(j3.2006) Question about 29113

Malcolm Cohen malcolm
Mon Oct 6 02:41:58 EDT 2014

I wrote:
> You cannot call malloc multiple times and say "oh I wanted the same
> memory back".

Van replies:
> That's not what C_F_POINTER does.

However it is what this part of the feature is intended to do.

>> You get one chance to assign the result of malloc to a pointer, then
>> you have to use that pointer.
> but I think this is OK:

Right, in the mixed-language case we have introduced a user-visible temp 
into the equation; this is not visible in either single-language case, but 
is unavoidable in the mixed-language case.  What we can say is that we don't 
support "shenanigans" based on the fact that this is visible.  Which indeed 
we effectively do, by requiring that the C to Fortran pointer be done 
precisely once, in AND ONLY IN the case where we are using the "storage 
sequence" interpretation.

There is no change to the pre-existing cases of the feature.  None.

>> It's the same idea here.  You get your C address back from the C
>> function and then you create ONE Fortran pointer for the object;
>How are these different?

This is using case (i) of the feature anyway.  So the whole premise is moot.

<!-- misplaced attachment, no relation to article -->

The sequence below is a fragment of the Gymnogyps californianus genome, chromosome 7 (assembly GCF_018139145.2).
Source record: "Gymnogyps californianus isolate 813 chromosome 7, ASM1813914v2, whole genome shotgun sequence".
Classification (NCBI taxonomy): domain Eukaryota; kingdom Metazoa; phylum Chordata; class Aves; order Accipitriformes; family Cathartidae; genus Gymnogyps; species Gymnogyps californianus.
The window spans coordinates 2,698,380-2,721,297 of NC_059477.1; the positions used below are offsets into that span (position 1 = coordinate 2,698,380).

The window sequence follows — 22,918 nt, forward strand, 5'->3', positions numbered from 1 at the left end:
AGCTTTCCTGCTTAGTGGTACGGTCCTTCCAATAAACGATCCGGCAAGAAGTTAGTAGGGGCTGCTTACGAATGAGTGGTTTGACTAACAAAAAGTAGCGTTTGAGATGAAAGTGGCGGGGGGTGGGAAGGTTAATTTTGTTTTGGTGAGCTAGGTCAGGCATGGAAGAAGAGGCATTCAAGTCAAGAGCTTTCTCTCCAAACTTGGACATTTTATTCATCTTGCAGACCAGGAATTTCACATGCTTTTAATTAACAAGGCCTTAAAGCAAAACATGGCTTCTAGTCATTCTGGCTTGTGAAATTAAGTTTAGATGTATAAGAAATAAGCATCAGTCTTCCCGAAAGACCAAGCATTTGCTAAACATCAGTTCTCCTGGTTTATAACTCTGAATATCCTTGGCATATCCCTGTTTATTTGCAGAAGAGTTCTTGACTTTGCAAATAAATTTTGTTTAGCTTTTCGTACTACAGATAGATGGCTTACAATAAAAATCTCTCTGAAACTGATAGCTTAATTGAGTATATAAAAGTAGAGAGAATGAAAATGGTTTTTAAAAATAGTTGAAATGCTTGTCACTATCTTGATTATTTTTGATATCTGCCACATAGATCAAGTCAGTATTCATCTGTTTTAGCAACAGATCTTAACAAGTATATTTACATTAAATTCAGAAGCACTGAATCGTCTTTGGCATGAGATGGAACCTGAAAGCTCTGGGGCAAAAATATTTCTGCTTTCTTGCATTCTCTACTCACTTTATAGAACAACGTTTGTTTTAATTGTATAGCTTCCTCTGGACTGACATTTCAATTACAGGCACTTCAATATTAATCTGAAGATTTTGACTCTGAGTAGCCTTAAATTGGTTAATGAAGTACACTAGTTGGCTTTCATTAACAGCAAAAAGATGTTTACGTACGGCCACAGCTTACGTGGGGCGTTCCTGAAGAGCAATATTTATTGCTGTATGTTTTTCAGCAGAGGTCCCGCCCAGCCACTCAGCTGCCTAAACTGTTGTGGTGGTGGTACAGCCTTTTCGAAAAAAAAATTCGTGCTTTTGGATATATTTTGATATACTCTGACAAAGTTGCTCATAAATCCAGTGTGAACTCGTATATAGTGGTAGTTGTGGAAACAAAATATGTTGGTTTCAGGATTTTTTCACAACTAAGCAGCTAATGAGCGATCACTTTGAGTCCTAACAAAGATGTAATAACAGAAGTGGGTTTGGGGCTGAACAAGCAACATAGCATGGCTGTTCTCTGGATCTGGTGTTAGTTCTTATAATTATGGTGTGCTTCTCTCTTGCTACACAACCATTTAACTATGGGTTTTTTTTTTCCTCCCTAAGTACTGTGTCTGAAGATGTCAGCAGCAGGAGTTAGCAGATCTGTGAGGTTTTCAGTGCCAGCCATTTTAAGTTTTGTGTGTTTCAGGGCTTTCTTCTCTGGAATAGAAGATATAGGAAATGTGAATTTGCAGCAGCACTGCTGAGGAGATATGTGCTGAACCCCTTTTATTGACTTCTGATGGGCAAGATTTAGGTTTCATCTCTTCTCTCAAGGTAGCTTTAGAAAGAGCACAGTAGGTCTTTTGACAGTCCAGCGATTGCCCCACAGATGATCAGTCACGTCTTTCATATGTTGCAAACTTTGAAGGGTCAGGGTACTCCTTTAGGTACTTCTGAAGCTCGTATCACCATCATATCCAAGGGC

Hmm, looking at the text for case (ii), it would probably be better to say
   "CPTR is equal to the result of a reference to C_LOC"
rather than
   "CPTR is the result of a reference to C_LOC"
since even in
CPTR is only equal to the result of the function reference, it is not the 
actual result as such.

>How are these different?
>module M                          module M
>  use ISO_C_Binding                 use ISO_C_Binding
>  type(c_loc), public :: C          real, pointer, public :: P

Pretty obviously different.

> If the
>second one is permitted, it is absurd that the first is not.

It is absurd to write screeds of text to describe how this purported 
extension would work in general.  When it fits into Case (i) or Case (ii), 
fine it is already covered.

I wrote:
> any further manipulations must be based on that Fortran pointer,
> otherwise the floodgates are open to all kinds of aliasing with broken
> types.

Van replies:
>What's broken about real?  What's new or broken about having two Fortran
>pointers that have the same target?

It is not allowed to have Fortran pointers of different type referring to 
the same target.

>  Those floodgates were opened in
>1990.  And a different floodgate involving EQUIVALENCE was opened in

None of Fortran 90-2008 permit Fortran pointers of differing type to refer 
to the same storage, regardless of EQUIVALENCE (which is not allowed for 

>  This is not a new thing.

On the contrary, it would be entirely new and entirely unwanted.

As I wrote:
> Changing the design to do additional things is absolutely not in the
> remit of integration.  There is nothing broken here to fix.

........................Malcolm (typhoon has passed) Cohen.

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